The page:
Just the Point: 

The missing fountain in Downtown Winters

An example of how a sidewalk fountain might look in the spot by the Pocket Park in Downtown Winters. 
(Courtesy photo)

Support Local Journalism

A Winters Express opinion column

By Richard Kleeberg
Special to the Express

Here is the story of the missing Main Street sidewalk fountain, which many of us expected would have been a central feature of our downtown redevelopment and resurgence years ago.

The missing fountain was supposed to be installed right near the edge of the Pocket Park, in the brick sidewalk area between the Pocket Park and the crosswalk in the middle of the first block of Main Street.

(In my previous column, I described the demise of the Pocket Park — the small undeveloped parcel of land on the first block of Main, between Ace Hardware and Yolo Pharmacy.)

I heard about the proposed fountain on Main Street when I moved to Winters 17 years ago. I worked with several local groups, elected City Officials and staff to plan for a fountain right in the middle of the sidewalk, between Main Street and the Pocket Park. 

There was strong agreement that a fountain would be a lovely jewel to add to the ambiance of downtown, and that it would compliment the shade trees, flowering plants, artwork, and the simple winding pathway — which was then all part of the plan for the Pocket Park.

Have you ever wondered why the brick sidewalk between the Pocket Park and the Main Street crosswalk is so wide? It was designed that way to specifically include a sufficiently wide area for a fountain to be safely and artistically placed within the brick sidewalk. There is plenty of room for a fountain to be installed there, and still, leave more than enough space on all sides for people to easily and safely use the sidewalk.

In all the meetings I attended where we discussed the type of fountain to install, there was no clear-cut design agreement. We looked at various styles, materials and artistic concepts. Some people favored the old-fashioned look. Some spoke in favor of something modern. Some wanted the primary material to be stone or concrete, while others suggested steel or bronze.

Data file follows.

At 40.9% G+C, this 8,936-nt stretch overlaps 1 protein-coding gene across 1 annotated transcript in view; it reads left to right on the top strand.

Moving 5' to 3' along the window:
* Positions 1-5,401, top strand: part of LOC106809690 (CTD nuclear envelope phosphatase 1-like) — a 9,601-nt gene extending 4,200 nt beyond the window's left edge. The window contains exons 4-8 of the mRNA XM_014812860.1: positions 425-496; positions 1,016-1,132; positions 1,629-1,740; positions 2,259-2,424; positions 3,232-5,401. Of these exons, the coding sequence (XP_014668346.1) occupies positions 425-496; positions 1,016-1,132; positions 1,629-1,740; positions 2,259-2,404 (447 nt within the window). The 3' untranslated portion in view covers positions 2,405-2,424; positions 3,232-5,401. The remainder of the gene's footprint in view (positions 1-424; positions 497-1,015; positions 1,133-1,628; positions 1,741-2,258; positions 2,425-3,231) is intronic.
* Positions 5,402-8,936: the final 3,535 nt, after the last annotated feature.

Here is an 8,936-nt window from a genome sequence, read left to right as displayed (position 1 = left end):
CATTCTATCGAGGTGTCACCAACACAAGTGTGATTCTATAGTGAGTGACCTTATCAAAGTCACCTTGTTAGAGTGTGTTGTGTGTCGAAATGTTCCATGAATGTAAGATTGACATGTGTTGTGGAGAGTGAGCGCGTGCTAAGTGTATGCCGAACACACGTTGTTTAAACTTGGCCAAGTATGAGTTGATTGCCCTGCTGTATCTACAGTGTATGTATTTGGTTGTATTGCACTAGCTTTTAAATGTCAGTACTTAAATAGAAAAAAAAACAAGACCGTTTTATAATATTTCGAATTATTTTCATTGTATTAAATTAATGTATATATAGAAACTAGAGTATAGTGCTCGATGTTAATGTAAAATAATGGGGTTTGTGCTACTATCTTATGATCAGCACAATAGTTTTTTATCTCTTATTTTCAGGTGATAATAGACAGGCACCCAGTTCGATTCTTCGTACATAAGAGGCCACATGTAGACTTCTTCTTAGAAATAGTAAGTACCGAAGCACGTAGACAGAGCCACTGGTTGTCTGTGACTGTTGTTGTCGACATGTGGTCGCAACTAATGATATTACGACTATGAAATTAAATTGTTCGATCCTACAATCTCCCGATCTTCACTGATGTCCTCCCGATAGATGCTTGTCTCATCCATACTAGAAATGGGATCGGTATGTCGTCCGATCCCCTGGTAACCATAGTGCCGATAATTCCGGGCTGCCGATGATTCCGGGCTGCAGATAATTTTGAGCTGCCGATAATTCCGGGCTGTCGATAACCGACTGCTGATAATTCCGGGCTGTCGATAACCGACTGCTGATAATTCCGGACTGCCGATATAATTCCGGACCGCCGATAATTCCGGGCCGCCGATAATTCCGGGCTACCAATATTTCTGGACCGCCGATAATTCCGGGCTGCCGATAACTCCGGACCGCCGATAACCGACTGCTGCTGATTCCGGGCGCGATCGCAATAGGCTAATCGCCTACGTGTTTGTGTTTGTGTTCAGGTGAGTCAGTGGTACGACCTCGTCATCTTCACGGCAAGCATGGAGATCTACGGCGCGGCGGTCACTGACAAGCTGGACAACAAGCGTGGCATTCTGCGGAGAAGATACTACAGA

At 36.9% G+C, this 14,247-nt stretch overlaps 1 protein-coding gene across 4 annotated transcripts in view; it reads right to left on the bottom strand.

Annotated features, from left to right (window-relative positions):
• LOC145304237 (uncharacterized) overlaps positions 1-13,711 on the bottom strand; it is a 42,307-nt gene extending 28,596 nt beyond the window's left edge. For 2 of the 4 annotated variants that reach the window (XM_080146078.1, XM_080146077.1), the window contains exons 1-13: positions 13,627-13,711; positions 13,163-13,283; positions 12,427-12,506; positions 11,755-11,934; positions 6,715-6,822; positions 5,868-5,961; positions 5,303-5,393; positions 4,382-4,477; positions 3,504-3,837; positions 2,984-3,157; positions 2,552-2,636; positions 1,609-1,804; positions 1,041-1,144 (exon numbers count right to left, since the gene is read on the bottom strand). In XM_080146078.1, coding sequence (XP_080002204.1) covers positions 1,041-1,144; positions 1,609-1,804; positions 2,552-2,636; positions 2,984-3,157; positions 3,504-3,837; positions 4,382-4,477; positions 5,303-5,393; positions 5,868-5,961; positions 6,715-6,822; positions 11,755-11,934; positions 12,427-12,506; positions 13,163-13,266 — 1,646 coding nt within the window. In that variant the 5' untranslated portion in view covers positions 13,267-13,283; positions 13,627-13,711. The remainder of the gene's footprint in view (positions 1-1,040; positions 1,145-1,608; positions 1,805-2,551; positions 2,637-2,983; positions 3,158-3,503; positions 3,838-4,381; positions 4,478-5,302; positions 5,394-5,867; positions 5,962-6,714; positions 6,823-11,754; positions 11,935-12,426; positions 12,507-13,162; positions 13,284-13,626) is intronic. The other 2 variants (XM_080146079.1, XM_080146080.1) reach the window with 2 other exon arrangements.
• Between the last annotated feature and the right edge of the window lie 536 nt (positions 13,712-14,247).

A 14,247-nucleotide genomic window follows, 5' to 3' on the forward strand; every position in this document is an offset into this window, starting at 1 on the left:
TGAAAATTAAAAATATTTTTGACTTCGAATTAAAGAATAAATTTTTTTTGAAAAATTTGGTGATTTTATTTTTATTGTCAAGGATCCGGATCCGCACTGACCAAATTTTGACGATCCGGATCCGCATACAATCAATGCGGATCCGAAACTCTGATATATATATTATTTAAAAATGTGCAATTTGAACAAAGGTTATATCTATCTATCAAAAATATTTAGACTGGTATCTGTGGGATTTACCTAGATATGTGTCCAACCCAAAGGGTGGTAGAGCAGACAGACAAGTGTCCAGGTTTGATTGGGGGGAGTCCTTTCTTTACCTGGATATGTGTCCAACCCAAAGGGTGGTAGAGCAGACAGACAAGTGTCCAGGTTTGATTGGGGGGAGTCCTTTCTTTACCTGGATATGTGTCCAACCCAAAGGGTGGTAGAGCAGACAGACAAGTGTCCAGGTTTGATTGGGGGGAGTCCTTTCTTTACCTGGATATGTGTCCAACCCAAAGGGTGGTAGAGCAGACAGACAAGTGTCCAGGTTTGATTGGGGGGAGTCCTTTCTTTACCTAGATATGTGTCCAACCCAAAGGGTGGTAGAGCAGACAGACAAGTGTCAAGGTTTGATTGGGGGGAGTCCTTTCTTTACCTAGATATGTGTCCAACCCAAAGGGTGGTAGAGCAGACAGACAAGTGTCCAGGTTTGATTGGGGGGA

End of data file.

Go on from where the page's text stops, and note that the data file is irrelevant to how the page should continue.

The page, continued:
Obviously, there are thousands of designs that could be used for our missing fountain. If the City ever says yes to the fountain, we will need a Fountain Design Committee to narrow down the choices. It might take quite a few committee meetings to reach a decision, but what an exciting committee to work on. (Yes, I am volunteering to sit on the Missing Fountain Design Committee.)

So whatever happened to the fountain? Why did it not get installed? It would appear that the City got cold feet.

During the past several years, city staff has told me that a fountain cannot be allowed because there would not be a wide enough walkway on each side for people to use. Well, that seems to be absolutely bogus. The brick sidewalk is more than 20 feet wide between the crosswalk and the Pocket Park. Twenty feet! If the City installed a five-foot diameter circular fountain, near the center of the large brick sidewalk, you’d still have nearly eight feet of clear sidewalk in every direction from the perimeter of the fountain.

Is eight feet enough space for people to walk safely by the fountain? It certainly appears to be. Just take a few steps toward Ace Hardware, and you will find three places where the sidewalk is far less than eight feet wide. 

Just up the street, there is a sidewalk tree that limits the width of the available sidewalk to about six feet. And since Ace Hardware for years has kept a row of wheelbarrows parked along their exterior wall, the actual width of the sidewalk there is less than five feet. A few steps away, a permanent City garbage can on the sidewalk leaves only about six feet of walking space, which is, again, reduced to less than five feet because of those wheelbarrows.

And the City has also installed a permanent steel bench against the Ace Hardware building wall, directly across from another permanent City sidewalk garbage can. The bench and the garbage can allow only five feet of walking space between them.

When you walk down Main Street in the other direction toward Yolo Pharmacy and Berryessa Gap, you’ll find three more places where sidewalk trees, garbage cans and steel benches all restrict the walking space to less than five feet.

I would suggest that since the City allows that sidewalk to be less than five feet wide in at least six nearby places, it stands to reason that a fountain with eight feet of clearance would likely satisfy its requirements.

City staff and a couple of former Councilmembers have also tried to convince me that the City cannot afford the bill for the electricity and water that a small fountain would use. That seems absurd, too. Modern fountain pumps use only a tiny trickle of electricity, and almost all the water used for the fountain is recycled and used again, with only a small part lost to evaporation and spillage.

It is time to choose a fountain design, install a fountain on Main Street in a location that was specifically designed to accommodate one, and enjoy the sparkling sound and sight of a water fountain in downtown Winters.

Read more from Richard Kleeberg at JustThePoint.com – contact him at Starbase27@gmail.com.

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